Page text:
The untold story of the RAF’s black Second World War fliers over Europe11.06.2014

mark johnson

Mark recently delivered a presentation at the National Archives in London based on his recent title, Caribbean Volunteers at War. We have now received the final audio recording of the event, which you can access by following the link below to the National Archive’s official website!

About the presentation:

“While the United States boasted the black fliers of Tuskegee, few people are aware of the important contribution made by 500 RAF aircrew recruited from the Caribbean and West Africa. Overcoming the legacy of the official British Colour Bar to serve over Europe as pilots, navigators, flight engineers and air gunners, these men were pioneers in the truest sense. After suffering a loss rate of more than 30% and, in some cases, incarceration as black PoWs in Nazi Germany, the men returned to their countries of origin and were lost from the historical record. Mark Johnson has spent 17 years researching this tale, based on personal interviews with survivors, one of whom was his Jamaican great-uncle, a former navigator with Bomber Command’s No 102 (Ceylon) Squadron and a holder of the Distinguished Flying Cross. He outlines their backgrounds and motives for joining up and also describes their combat experiences, while exploring the possible significance of their legacy for current day integration and race relations.”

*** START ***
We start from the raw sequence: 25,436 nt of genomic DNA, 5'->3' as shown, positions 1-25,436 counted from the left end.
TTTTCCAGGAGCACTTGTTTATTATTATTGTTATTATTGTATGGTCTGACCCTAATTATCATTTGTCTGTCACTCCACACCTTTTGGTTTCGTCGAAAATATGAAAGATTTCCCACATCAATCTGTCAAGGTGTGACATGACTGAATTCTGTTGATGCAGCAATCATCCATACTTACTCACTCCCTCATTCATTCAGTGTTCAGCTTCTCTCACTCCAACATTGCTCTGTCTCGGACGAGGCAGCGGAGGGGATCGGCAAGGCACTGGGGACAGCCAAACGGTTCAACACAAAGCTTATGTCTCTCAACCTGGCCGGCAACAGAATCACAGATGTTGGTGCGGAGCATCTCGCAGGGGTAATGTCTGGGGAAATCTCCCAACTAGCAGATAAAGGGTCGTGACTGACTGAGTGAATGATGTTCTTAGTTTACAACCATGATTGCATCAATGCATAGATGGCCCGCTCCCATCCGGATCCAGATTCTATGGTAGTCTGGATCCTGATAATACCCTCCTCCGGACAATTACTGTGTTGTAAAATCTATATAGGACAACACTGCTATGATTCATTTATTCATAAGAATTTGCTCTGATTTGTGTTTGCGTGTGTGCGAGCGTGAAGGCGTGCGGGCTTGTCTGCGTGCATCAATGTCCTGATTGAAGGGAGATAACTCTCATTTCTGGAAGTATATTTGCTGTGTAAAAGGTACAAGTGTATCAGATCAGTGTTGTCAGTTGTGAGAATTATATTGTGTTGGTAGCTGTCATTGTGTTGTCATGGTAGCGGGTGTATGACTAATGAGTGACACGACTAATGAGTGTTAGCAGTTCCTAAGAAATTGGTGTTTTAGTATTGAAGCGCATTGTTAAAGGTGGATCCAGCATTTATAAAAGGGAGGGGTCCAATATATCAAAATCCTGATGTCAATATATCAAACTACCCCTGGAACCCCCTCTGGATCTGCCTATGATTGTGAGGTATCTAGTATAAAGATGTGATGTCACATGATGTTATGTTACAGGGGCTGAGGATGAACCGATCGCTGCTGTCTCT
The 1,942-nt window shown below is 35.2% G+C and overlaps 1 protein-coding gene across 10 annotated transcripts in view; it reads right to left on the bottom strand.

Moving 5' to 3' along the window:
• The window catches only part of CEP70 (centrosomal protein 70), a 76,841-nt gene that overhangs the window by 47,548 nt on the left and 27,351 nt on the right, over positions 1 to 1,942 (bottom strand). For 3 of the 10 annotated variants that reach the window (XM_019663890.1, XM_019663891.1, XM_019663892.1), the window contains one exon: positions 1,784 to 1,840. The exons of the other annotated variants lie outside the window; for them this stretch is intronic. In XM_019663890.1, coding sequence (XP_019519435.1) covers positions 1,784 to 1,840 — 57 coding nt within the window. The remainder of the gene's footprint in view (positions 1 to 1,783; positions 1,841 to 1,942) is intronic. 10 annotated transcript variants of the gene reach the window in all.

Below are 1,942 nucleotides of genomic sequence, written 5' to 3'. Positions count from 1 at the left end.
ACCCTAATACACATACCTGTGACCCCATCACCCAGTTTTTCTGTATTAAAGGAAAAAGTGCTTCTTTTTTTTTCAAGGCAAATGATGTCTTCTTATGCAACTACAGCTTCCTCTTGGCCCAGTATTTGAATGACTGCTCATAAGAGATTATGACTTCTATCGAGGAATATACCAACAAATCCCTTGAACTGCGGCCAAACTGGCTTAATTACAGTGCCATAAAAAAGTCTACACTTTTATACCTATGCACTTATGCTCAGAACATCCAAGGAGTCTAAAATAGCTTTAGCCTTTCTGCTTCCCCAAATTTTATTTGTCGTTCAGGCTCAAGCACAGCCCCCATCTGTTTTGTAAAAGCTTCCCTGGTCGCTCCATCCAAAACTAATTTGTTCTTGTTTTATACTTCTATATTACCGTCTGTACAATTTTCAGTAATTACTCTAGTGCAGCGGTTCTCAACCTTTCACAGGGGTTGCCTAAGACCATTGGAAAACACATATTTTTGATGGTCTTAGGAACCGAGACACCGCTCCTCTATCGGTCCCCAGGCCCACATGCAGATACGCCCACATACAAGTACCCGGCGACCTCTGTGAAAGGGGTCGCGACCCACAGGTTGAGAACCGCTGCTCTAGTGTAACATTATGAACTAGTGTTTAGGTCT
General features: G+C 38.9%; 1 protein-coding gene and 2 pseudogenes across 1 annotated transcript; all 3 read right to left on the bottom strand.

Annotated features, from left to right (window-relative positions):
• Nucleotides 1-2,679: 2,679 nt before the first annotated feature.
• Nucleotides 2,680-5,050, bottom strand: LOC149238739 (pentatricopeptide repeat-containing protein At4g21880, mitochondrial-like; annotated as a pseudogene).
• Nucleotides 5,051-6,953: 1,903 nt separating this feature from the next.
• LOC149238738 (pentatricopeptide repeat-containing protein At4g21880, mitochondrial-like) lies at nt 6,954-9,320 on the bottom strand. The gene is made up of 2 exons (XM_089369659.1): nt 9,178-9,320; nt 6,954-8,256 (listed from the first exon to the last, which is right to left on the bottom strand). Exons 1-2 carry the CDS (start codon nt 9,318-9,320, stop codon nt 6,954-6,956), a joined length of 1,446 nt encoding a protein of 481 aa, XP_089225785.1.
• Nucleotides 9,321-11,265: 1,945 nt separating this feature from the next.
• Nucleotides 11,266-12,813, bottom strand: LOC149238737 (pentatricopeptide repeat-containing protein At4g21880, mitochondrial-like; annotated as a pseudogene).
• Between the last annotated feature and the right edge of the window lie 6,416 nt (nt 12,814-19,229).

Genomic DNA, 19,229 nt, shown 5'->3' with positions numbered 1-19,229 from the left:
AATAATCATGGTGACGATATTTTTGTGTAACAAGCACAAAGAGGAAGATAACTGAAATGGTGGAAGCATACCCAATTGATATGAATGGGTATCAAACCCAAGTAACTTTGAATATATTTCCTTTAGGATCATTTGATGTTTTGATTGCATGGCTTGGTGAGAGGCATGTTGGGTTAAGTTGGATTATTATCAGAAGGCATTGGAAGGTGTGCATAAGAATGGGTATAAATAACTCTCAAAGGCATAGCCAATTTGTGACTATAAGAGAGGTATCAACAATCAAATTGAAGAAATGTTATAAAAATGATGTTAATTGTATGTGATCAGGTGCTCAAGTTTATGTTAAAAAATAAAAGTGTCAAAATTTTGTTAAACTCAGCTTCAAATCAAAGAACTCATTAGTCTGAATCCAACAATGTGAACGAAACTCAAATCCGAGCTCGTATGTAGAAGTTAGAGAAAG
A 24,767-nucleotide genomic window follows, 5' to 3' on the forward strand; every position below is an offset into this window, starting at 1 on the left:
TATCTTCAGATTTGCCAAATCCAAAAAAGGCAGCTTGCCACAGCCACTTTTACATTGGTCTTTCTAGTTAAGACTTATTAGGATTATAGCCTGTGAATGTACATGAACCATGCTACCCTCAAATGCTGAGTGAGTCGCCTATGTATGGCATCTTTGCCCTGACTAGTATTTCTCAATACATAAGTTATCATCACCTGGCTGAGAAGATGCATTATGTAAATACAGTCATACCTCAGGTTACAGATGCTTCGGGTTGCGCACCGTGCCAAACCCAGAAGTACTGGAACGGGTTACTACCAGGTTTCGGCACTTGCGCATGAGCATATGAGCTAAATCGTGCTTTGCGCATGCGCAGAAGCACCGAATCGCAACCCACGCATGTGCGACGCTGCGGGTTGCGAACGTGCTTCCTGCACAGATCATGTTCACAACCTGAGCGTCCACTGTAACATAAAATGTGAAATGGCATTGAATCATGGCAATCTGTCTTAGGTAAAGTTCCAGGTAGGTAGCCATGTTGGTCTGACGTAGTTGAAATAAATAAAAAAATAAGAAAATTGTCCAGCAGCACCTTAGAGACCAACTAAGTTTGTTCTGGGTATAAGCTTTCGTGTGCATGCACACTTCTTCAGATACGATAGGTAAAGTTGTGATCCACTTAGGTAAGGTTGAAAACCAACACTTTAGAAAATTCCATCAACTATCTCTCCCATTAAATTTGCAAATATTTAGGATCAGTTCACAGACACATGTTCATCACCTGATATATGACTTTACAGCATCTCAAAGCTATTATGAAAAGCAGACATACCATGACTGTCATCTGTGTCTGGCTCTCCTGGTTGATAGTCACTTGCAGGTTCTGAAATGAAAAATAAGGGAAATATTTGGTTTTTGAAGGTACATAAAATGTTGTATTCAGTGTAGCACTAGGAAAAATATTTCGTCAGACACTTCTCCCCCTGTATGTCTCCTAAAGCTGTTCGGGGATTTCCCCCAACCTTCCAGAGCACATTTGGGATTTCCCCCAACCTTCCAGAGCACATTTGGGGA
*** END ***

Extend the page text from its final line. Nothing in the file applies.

The link to the audio presentation is provided here: